Tuesday, August 31, 2021

Book Notes: Playing to Win: How Strategy Really Works

The next book I decided to pick was Playing to Win: How Strategy Really Works by A.G. Lafley, Roger L. Martin. This book is considered as one of the best book on strategy, how to think about it and how to go ahead and implement it. 

Who is this book for?

This book is a must read for budding CXO's. It also is a good read for people who generally want to understand how to think about strategy and how to go about implementing it. 

Usual Disclaimer

This post is by no means a summary of the book, the notes mentioned here are extracts from the book. If you find these interesting, please pickup a copy of the book and give it a go.

Book Notes


Strategy is about making specific choices to win in the marketplace. It therefore requires making explicit choices - to do some things and not others - and building a business around those choices. In short, strategy is choice. 

More specifically, strategy is an integrated set of choices that uniquely positions the firm in the industry so as to create sustainable advantage and superior value relative to competition.

When an organisational bias for action drives doing, often thinking falls by the wayside. Strategy is not
  • A mission or a vision statement. 
  • A plan 
  • An optimisation of status quo. 
  • A best practice. 
It is natural to want to keep options open as long as possible, rather than closing off possibilities by making explicit choices. But it is only through making and acting on choices that you can win. Yes, clear, though choices force your hand and confine you to a path. But they also free you to focus on what matters. 

Strategy Is Choice

A company needs to have people that have clear and defined approach to strategy, a thinking process that enables individual managers to effectively make clearer and harder choices. 

Strategy can seem mystical and mysterious. It isn't. It is easily defined. It is a set of choices about winning. Again, it is an integrated set of choices that uniquely positions the firm in its industry so as to create sustainable advantage and superior value relative to the competition. 

Specifically strategy is the answer to the five interrelated questions:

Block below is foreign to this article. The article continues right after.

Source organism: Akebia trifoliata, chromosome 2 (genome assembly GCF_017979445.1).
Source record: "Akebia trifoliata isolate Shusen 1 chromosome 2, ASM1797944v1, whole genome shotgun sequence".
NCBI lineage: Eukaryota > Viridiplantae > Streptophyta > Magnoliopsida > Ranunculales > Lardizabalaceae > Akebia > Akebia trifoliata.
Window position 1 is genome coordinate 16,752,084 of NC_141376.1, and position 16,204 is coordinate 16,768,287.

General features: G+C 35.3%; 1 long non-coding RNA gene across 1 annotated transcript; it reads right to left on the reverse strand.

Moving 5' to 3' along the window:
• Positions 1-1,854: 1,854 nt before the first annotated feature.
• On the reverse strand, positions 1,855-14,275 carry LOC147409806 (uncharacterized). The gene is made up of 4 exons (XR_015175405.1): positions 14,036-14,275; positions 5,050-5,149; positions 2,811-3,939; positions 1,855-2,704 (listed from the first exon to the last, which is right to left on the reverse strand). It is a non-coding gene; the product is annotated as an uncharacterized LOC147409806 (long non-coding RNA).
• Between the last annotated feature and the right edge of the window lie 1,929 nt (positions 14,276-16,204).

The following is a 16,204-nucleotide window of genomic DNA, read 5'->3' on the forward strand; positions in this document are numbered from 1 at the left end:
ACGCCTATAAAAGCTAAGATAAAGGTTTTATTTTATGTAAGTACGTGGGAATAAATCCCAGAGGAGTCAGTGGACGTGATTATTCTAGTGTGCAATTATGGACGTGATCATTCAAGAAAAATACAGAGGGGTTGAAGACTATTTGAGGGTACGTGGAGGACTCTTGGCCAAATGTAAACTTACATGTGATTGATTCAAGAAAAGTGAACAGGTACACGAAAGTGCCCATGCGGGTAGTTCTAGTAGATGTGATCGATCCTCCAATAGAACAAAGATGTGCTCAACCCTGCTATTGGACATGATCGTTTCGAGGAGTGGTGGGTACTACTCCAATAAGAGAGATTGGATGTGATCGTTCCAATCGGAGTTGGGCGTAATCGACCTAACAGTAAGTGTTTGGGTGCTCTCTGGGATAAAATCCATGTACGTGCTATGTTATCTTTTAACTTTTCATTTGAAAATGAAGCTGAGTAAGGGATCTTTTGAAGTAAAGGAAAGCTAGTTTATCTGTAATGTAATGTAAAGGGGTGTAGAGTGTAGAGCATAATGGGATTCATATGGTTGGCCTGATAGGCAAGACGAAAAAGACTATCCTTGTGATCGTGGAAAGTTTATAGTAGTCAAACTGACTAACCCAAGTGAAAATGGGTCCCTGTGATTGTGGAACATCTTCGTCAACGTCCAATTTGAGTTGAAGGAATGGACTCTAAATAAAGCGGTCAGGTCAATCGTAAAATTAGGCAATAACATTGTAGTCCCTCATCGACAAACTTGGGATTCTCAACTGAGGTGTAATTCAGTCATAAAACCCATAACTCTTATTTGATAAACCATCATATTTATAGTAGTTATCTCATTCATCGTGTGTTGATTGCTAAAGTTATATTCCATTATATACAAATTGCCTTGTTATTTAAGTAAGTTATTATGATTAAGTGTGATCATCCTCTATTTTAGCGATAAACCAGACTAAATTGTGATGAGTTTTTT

• What is your winning aspiration? 
    • The purpose of your enterprise, its motivating aspiration.
    • Aspirations are statements about the ideal future. At a later state in the process, a company ties to those aspirations some specific benchmarks that measure progress towards them. 
  • Where will to play? 
    • A playing field where you can achieve that aspiration
    • It represents the set of choices that narrow the competitive field. 
  • How will you win? 
    • The way you will win on the chosen playing field.
    • This choice is intimately tied to the where to play choice. 
    • Organisation must decide what will enable it to create unique value and sustainably deliver that value to consumers in a way that is distinct from the firm's competitors. 
  • What capabilities must be in place?
    • The set of systems and measures that enable the capabilities and support the choices.
    • This question relates to the range and quality of activities that will enable a company to win where it chooses to play. Capabilities are the map of activities and competencies that critically underpin specific where to play and how to win choices. 
  • What management systems are required?
    • The systems and measures that enable the capabilities and support the choices. 
    • These are systems that foster, support and measure the strategy. The systems need to ensure that choices are communicated to the whole company, employees are trained to deliver on choices and leverage capabilities, plans are made to invest in and sustain capabilities over time and the efficacy of the choices and progress towards aspirations are measured. 
These choices and the relationship between them can be understood as a reinforcing cascade, with the choices at the top of the cascade setting the context for choices below and choices at the bottom influencing and refining the choices above. 

What Is Winning?